ESXiArgs—Ransomware Attack on VMware
By: Craig Kennedy
Earlier this month, thousands of VMware ESXi servers were attacked around the globe by a ransomware gang. What made this attack noteworthy was that it exploited a vulnerability in ESXi that was patched by VMware two years ago.
What Are the Details?
The attack, referred to as ESXiArgs, began on February 2nd and targeted thousands of unpatched ESXi servers. The attacker exploited a vulnerability in the Service Location Protocol (SLP) service that provided the attacker with the ability to execute arbitrary code remotely. Once breached, the attacker deployed ransomware code that encrypted portions of the VMs running under the hypervisor.
The attackers unleashed their assault simultaneously, affecting thousands of servers on the initial day of the attack. A second wave was unleashed ten days later on February 12th. The attackers seemed to focus their attention primarily at servers in EMEA (70%), followed by AMER (23%), and then APAC (7%).
How Could This Have Been Prevented?
The victims of this attack did several things wrong that made themselves vulnerable. First, they didn’t keep their VMware ESXi hypervisors patched and up to date, and second, they had the port for accessing the SLP service (port 427) open with unrestricted access from the internet.
Why Weren’t These Servers Patched?
While there are no valid reasons for not patching these servers, there often can be impediments to patching hypervisors like VMware ESXi. One of the primary reasons given for postponing (or in this case outright avoiding) the patching of hypervisors is that all the virtual machines (VM) running on the physical server needing patching have to either be shut down or migrated to another physical server.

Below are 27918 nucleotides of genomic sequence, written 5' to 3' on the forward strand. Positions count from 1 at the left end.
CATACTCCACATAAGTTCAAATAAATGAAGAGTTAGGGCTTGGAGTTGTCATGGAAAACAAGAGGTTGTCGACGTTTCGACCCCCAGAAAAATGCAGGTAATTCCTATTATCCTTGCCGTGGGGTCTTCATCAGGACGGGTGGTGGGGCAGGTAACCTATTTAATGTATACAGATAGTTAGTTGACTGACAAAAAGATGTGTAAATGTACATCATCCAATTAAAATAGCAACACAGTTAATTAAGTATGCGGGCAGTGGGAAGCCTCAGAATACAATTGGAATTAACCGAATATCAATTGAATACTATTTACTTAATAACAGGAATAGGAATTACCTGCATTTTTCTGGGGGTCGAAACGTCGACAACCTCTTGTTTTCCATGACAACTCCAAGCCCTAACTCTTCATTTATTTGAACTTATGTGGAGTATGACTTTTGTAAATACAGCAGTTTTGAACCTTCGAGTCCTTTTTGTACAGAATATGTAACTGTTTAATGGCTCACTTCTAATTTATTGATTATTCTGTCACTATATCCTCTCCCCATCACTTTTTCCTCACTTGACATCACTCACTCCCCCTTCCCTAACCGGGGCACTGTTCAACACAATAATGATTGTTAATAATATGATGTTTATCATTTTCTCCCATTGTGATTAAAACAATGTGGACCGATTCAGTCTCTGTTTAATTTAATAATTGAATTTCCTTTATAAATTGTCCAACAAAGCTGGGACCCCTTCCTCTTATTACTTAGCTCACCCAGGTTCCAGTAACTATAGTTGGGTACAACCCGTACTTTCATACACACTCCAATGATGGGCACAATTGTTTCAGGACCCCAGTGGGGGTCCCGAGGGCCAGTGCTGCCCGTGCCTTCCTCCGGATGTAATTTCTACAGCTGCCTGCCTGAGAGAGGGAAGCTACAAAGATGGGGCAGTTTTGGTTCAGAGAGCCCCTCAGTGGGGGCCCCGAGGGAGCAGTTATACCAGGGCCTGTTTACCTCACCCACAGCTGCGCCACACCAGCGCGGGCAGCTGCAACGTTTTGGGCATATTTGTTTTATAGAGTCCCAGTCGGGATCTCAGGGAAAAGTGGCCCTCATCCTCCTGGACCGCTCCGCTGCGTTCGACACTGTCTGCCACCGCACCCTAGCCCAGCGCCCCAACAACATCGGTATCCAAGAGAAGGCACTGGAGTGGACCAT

Given the scale of today’s physical server configurations, literally hundreds of VM’s can be running on a single server. This can create a huge impediment for IT teams to patch the underlying hypervisor if not managed properly.
Overprovisioning Leads to More Than Just Performance Issues
VMware supports live migration (moving running VMs from one server to another), however there needs to be sufficient free resources (CPU & memory) within the VM pool in order to migrate them. Unfortunately, many IT teams, in an attempt to get the most value out of their hardware, will overprovision a VM pool and not reserve enough free resources to completely evacuate a server in order to patch the hypervisor.
Always Follow the Rule of N+1
When provisioning hardware for a VM pool, at a minimum have the equivalent of one server free and available. This not only provides the ability to easily free up a server to patch without impacting running applications, but it also provides resource redundancy for automated failover in case of a hardware failure on any given server.
Old Vulnerabilities Will Resurface—It’s Just a Matter of Time
Just because a vulnerability is old, and you haven’t fallen victim to an attacker yet doesn’t mean you can ignore it. Take the time to review all systems in use within your enterprise to ensure you are at the latest patch levels. If not, patch them as soon as possible.
If there are impediments to keeping your resources from getting patched in a timely manner, provide the resources necessary to remove these impediments. It will be far less expensive to proactively fix the problem than attempting to pick up the pieces following a successful ransomware attack.
IT teams must be vigilant in keeping all their infrastructure patched and up to date, not just application software and operating systems, but hypervisors as well. Limit access to all ports, being as restrictive as possible, and create a safety net by keeping current backups of all your virtual machines in a safe and separate location. That safety net will be of little use if it becomes encrypted in a ransomware attack.
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This blog is a part of the Digital Operations blog series by Aragon Research’s Sr. Director of Research, Craig Kennedy.
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